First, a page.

TEXT messages are now the staple of salacious court reports, and
I sometimes wonder why people choose to be indiscreet in a medium
so very long-lived. Love letters could at least be burned, but
anything you write electronically is going to hang around more or
less for ever, until it turns up at a disciplinary hearing.
These melancholy thoughts were inspired by an assistant curate
in Staffordshire, whose entanglement with a woman parishioner was
given the full treatment by The Sunday Telegraph, and the
next day by the Daily Mail, which condensed the meat of
the story into a single sentence: "In June, three days after his
ordination, they met at a bar and afterwards had sex against a wall
in an alleyway."
According to the Telegraph, he claims this encounter
was in a courtyard and not an alleyway. On such details can our
ALL this is trivial, of course, compared with the sufferings of
some Christians abroad. The Guardian put Asia Bibi on its
front page on Friday, with an appeal by her husband that she be
freed: "Lahore's high court recently upheld the conviction against
Aasia Bibi, who is among the best-known victim of laws that have
been internationally condemned.
"In a public letter, Ashiq Masih said his wife's only hope was
for an official pardon from the president, Mamnoon Hussain.
"'No one should be killed for drinking a glass of water,' the
letter said, referring to the incident in June 2009 when Bibi was
accused of insulting the prophet Muhammad, after a group of Muslim
women in her home village of Itanwali, Punjab province, refused to
drink from a glass used by a Christian."
The story went on to explain that she is extremely unlikely to
be released from prison, not least because anyone who ordered this
might be murdered by their bodyguards. The only bright spot is that
she is also unlikely actually to be judicially murdered, since
Pakistan would lose trade privileges with the EU if that
What is so astonishing about the whole story is the way in which
Pakistan has reached a state in which it takes enormous bravery to
see, and still more to say, that the treatment of this poor woman
is entirely monstrous. It can't be unprecedented. "Witch children"
are treated with complete inhumanity in parts of Africa, and the
families of "Enemies of the People" were routinely shot or exiled
to the camps under Stalin. I don't suppose anyone much spoke up for
But the particular horror of Pakistani barbarism is that it
feeds on popular prejudice, just like the attacks on witches, but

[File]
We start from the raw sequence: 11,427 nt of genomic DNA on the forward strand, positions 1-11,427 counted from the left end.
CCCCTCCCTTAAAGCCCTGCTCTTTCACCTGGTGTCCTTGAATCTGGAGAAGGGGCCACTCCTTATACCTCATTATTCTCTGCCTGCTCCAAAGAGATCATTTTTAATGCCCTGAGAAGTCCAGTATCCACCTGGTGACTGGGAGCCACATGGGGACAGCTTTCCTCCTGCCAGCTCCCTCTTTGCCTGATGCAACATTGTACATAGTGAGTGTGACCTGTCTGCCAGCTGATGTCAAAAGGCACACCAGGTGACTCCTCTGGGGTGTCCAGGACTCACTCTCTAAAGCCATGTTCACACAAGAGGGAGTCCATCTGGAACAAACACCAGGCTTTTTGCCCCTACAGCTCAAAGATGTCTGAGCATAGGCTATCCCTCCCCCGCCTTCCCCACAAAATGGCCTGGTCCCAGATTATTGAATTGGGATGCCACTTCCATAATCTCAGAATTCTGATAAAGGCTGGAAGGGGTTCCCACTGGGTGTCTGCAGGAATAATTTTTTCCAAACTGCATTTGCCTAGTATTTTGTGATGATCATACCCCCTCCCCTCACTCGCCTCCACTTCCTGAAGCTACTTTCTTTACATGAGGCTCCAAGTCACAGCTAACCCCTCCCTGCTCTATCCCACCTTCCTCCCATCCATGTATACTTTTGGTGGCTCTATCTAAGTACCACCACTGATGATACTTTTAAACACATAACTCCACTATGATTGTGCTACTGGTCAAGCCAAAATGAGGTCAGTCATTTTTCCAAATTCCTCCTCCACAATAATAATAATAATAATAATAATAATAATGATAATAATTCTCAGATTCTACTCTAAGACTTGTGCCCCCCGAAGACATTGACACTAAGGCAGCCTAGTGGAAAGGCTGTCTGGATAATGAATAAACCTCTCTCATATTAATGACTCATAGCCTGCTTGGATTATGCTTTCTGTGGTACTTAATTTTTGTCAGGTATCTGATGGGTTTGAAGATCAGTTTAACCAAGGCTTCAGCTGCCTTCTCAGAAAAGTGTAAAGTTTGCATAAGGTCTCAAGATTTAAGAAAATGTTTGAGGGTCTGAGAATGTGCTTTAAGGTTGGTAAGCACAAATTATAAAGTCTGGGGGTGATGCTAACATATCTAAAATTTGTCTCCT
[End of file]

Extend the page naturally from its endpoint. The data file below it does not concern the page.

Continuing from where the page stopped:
uses it to fuel the apparatus of state persecution, as under
Stalin. Perhaps the nearest equivalent is some forms of
anti-Semitism in the 20th century.
RELATED to these were the flurry of comment articles after the
latest murders in a Jerusalem synagogue, asking whether the
conflict in Israel/Palestine would turn into a religious war.
The Guardian's leader said: "The fear . . . is that
what has long been a bitter and bloody territorial conflict will
escalate into something even more intractable: a holy war. By
attacking men as they pray - not, it is worth stressing, in the
occupied West Bank or in annexed East Jerusalem, but inside the
boundaries of pre-1967 Israel proper - Tuesday's killers risk
turning the conflict of Palestinian against Israeli into a battle
of Muslim against Jew."
But two days later the paper published a comment piece by the
Ha'aretz columnist Anshel Pfeiffer, pointing out that the killers
were from the Popular Front for the Liberation of Palestine: "The
PFLP once portrayed itself as a staunchly secular, Marxist-Leninist
liberation movement. Founded by a Christian doctor, it even had a
handful of radical anti-Zionist Jewish supporters.
"PFLP today is a shadow of its former self, and no ally of
Islamic State (IS), seeking instead the patronage of IS's mortal
enemy, the Islamic Republic of Iran. Hamas, which has also been at
pains to distance itself from IS, also rushed to congratulate the
"Celebratory images of blood-stained cleavers, popularised in
Isis beheading clips, quickly flooded many Palestinian websites and
Facebook pages. It did not matter that the chosen targets were
elderly civilians inside Israel's pre-1967 borders.
"This is what a religious war looks like, and we should stop
kidding ourselves that this is not what has been happening in the
Middle East. In various degrees it's been going on for a
I think this is undeniable, and that the slow, tragic
transformation of the Israeli-Palestinian struggle into a religious
struggle between Jew and Muslim is a testimony to the inadequacy of
secular frameworks to bear the sort of passionate, self-sacrificing
hatreds that wars require. Yet without passionate self-sacrifice,
how could any great thing ever be achieved?